At technology companies, Engineering and Development is the motor that keeps the product moving forward. Unlike real motors made out of metal, this one depends upon a lot of moving parts that are all-too-human, so it stalls a lot. A Development effort that sputters and stalls too often can lead to a product that falls behind the market.
It is vital for a Product Manager to get involved and hands-on with the product motor if it starts to stall. Product Managers can bring a different perspective to the Engineering team that can make all the difference in getting stalled development efforts started.
Read on below for some useful ideas that you can use with the team – from entry level programmers to VPs – to make your product develop and improve faster, and therefore gain ground on the competition.
Developers tend to be analytical and thorough. They want to understand the details of how something is going to work before they feel comfortable committing to meeting a deadline. And very often they have lived the experience of receiving deadlines from on high that were set before anyone really understood the details. And such deadlines are very difficult to meet. Therefore many developers are understandably gun-shy when it comes to deadlines.
Product Managers have often had to plan their work off of Development’s deadlines, deadlines that were set before details and risks were defined, and which consequently slipped, repeatedly. So Product Managers have their own experience with deadlines and their own issues with them.
All this history of not meeting deadlines someone else set for you, and watching deadlines you were counting on slip past, makes any discussion about development schedules an emotionally charged one. Lots of people on the team would just as soon scrap discussion of deadlines entirely. But deadlines are necessary if work is going to progress in any kind of structured and predictable way.
And it needs to be structured, or developer time is not efficiently spent. And it needs to be predictable, because the efficiency of the rest of the company – Training, Consulting, Customer Support, Marketing – depends upon it.
The big challenge is how to commit to deadlines when they involve the types of unknowns that are unavoidable in software development.
Set-Asides to Cover Unknowns
One of the prime reasons why product development stalls is that the schedule doesn’t take into account interruptions to fix the inevitable bugs that nobody wants to plan for. But the bugs still happen, and they require engineers to drop what new development they’re doing to attend to them.
Since you can never know which bugs will occur, how many there will be, or how long they will take to fix, you can’t make estimates for bug fixing time by adding up detailed estimates for a total, like you might for new development work. Your best bet is to estimate a percentage of total Development time that will go to fixing bugs in commercial releases. Start by proposing 50%, and ask developers whether that’s too high or too low. Have them think back to how much of their time was spent fixing bugs in previous efforts.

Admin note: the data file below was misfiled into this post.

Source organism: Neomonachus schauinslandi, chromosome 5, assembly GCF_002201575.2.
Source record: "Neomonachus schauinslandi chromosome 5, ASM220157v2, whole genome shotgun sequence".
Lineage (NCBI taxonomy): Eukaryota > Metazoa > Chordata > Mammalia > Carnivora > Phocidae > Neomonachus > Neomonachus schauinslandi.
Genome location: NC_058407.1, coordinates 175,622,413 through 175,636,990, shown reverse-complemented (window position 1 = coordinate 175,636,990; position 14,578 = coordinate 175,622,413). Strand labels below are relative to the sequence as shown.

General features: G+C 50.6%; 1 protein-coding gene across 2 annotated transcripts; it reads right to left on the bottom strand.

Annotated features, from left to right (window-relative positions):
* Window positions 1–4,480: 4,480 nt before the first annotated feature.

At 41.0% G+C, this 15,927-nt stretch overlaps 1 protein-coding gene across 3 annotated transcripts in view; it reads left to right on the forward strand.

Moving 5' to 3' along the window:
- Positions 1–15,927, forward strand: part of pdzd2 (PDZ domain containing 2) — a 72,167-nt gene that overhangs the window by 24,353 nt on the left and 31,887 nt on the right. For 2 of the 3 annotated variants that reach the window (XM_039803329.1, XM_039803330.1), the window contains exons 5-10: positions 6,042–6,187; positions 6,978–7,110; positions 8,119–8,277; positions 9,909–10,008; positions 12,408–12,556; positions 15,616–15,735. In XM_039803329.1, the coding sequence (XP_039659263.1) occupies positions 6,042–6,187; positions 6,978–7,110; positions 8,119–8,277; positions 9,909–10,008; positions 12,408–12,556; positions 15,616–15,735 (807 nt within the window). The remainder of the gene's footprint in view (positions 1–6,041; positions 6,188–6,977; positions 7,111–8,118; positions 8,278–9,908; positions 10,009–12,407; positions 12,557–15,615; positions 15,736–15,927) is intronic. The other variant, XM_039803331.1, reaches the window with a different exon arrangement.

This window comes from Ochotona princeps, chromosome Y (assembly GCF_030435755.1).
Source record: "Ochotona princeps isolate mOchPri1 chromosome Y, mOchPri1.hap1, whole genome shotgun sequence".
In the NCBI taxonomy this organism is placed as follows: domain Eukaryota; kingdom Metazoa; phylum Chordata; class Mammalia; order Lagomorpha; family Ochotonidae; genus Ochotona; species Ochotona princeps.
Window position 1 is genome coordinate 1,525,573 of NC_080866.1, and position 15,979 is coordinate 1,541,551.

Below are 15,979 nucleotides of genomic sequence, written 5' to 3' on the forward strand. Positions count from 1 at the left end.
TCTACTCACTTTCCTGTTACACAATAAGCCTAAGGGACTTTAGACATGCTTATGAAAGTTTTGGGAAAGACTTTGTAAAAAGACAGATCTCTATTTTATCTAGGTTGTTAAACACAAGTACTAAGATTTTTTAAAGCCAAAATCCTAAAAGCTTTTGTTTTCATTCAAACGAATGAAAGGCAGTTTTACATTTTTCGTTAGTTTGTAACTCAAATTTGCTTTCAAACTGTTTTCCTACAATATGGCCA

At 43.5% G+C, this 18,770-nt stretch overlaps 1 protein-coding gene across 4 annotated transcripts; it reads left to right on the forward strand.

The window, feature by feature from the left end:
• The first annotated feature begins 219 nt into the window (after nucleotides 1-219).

It’s not just bug fixing from past releases that can benefit from the set-aside approach. One of the common estimating mistakes that software developers make is assuming that once the core new coding work is done, then virtually all the work is complete. As often as not, once the initial design is coded, you are only halfway there. This is because once others begin to review and test the design, there are a number of necessary changes and extensions that become apparent, not to mention bug fixes. So a Product Manager can encourage developers to set aside a hefty percentage – always bigger than they initially expect – for less-than-planned work on new capabilities.
Set Aside Lots of Time
You’d be surprised how much time needs to be set aside for such things as bug fixing, supporting the release rollout, providing support for Sales and Marketing, etc. It’s usually more than you think. As Product Manager, you can play a key role in making sure all the types of past interruptions and demands are brought forward into planning for the future.
By giving it a little thought, you can create a set-aside that everyone feels comfortable with.
In the end, setting aside a lot of time for reworks and bug fixes, if it turns out to be enough, saves time over the disruptions caused by unplanned delays.
Front-Load the Risk
Because so few people feel they can estimate risk and the likelihood of a specific occurrence, they fail to plan for it entirely. And then the development schedule gets thrown off track as soon as the first risk occurs.
Instead of leaving your schedule at the complete mercy of risk, it’s more useful to identify the risks, and specifically which ones are greatest. The greater the risk, the earlier in the development cycle you should place the work. The same goes for dependencies. They are a form of risk in that if work is not completed, the project that depends upon it is delayed as well. Put projects that are depended upon as far up front in the schedule as possible.
When You Can’t Commit, Do Research